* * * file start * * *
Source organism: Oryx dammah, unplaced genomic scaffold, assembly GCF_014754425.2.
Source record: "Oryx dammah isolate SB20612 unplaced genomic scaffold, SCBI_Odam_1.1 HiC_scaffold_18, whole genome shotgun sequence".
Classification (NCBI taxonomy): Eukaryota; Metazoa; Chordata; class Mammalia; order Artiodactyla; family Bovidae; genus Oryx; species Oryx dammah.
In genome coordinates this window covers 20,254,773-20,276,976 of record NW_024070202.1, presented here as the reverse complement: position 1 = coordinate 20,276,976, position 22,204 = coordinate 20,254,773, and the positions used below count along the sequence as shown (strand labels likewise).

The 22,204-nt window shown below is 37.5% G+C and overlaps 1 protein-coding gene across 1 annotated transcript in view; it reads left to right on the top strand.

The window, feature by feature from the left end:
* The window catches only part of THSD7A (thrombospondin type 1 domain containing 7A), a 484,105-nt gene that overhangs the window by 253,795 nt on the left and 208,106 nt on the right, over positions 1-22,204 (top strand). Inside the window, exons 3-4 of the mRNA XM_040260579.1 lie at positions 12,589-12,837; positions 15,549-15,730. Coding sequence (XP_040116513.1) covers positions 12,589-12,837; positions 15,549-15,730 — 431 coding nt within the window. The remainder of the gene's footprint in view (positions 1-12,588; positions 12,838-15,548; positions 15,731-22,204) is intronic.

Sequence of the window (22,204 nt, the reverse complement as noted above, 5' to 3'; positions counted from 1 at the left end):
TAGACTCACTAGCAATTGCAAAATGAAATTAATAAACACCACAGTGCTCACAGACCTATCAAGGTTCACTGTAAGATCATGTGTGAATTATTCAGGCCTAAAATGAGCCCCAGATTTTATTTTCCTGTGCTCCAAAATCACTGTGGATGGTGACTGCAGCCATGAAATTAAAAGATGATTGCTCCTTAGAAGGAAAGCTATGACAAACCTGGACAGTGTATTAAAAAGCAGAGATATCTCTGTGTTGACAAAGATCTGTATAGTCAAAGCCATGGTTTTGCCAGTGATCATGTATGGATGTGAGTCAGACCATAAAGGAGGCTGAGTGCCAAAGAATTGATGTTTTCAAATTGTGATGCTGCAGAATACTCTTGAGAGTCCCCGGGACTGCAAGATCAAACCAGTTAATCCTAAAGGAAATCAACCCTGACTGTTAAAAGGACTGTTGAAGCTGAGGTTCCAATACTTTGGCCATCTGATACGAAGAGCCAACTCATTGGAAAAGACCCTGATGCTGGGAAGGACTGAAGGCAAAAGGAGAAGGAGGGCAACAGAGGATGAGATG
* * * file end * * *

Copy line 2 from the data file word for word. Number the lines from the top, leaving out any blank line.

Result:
Source record: "Oryx dammah isolate SB20612 unplaced genomic scaffold, SCBI_Odam_1.1 HiC_scaffold_18, whole genome shotgun sequence".